The criminal justice system does not always work fairly. Prosecutors and judges can act unethically and people can make the wrong decision. If you have a criminal conviction but need a second chance at justice, there are avenues that you can take to appeal the decision.
In California, you have a right to an appeal. To qualify for an appeal, you must apply within 30 days of a misdemeanor conviction and 60 for a felony conviction. If you miss the deadline the court may dismiss the appeal.
What is an appeal?
The point of the appellate court is to determine if a legal error occurred during your case. The court will look for errors in the testimony or exhibits. Appellate courts do not have the right to decide the case’s facts. You can appeal based on two factors: a legal mistake or the prosecution did not have substantial evidence.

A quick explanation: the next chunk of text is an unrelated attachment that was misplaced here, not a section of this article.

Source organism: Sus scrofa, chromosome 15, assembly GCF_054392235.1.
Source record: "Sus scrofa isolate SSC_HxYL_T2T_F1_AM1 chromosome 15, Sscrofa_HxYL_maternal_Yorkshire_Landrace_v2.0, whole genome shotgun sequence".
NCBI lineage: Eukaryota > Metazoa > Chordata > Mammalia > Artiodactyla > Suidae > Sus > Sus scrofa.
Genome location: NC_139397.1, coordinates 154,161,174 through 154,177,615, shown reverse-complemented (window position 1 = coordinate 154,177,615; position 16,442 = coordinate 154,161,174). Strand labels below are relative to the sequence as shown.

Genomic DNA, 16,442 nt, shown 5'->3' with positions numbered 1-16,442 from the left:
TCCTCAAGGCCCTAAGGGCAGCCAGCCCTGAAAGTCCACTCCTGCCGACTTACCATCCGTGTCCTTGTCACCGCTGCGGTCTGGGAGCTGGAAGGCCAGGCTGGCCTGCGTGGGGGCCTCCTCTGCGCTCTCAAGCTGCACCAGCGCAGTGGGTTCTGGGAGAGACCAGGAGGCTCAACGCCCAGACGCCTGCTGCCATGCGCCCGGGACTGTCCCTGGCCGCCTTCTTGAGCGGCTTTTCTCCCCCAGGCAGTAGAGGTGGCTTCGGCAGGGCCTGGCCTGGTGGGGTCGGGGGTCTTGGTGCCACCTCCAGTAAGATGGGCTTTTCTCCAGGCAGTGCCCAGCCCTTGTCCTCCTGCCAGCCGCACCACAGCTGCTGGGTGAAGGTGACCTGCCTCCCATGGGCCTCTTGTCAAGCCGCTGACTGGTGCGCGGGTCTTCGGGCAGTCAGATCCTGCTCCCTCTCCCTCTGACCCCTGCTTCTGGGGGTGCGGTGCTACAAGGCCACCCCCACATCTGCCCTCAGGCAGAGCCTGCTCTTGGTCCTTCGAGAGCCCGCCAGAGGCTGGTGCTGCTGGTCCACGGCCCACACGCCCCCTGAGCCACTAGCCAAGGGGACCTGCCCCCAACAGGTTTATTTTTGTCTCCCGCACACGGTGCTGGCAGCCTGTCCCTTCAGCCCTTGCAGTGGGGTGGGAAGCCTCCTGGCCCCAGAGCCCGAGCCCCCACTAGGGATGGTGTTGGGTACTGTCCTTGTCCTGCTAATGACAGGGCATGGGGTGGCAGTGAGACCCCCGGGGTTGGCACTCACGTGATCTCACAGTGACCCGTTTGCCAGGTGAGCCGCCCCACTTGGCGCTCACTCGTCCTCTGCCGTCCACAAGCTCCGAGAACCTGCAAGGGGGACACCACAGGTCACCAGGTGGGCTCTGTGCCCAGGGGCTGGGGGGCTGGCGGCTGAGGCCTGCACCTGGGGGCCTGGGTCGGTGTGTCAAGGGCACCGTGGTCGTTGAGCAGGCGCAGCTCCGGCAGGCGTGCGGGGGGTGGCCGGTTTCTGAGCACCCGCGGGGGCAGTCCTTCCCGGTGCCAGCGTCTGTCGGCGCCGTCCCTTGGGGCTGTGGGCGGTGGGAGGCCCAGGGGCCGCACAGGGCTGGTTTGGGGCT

What do you bring to the appeal?
Your appeal is not a new trial. When you file a Notice of Appeal, you do not need to bring forward new evidence for your case. Instead, the appellate court can only look at the evidence you presented at trial.
If you say there were mistakes in your case, the appellate court will listen to both sides. However, if you claim that the evidence could not justify the verdict, the court will review the record and evidence to determine if the evidence supports the judgment.
In addition to convictions, you may also have the right to appeal plea or probation violations.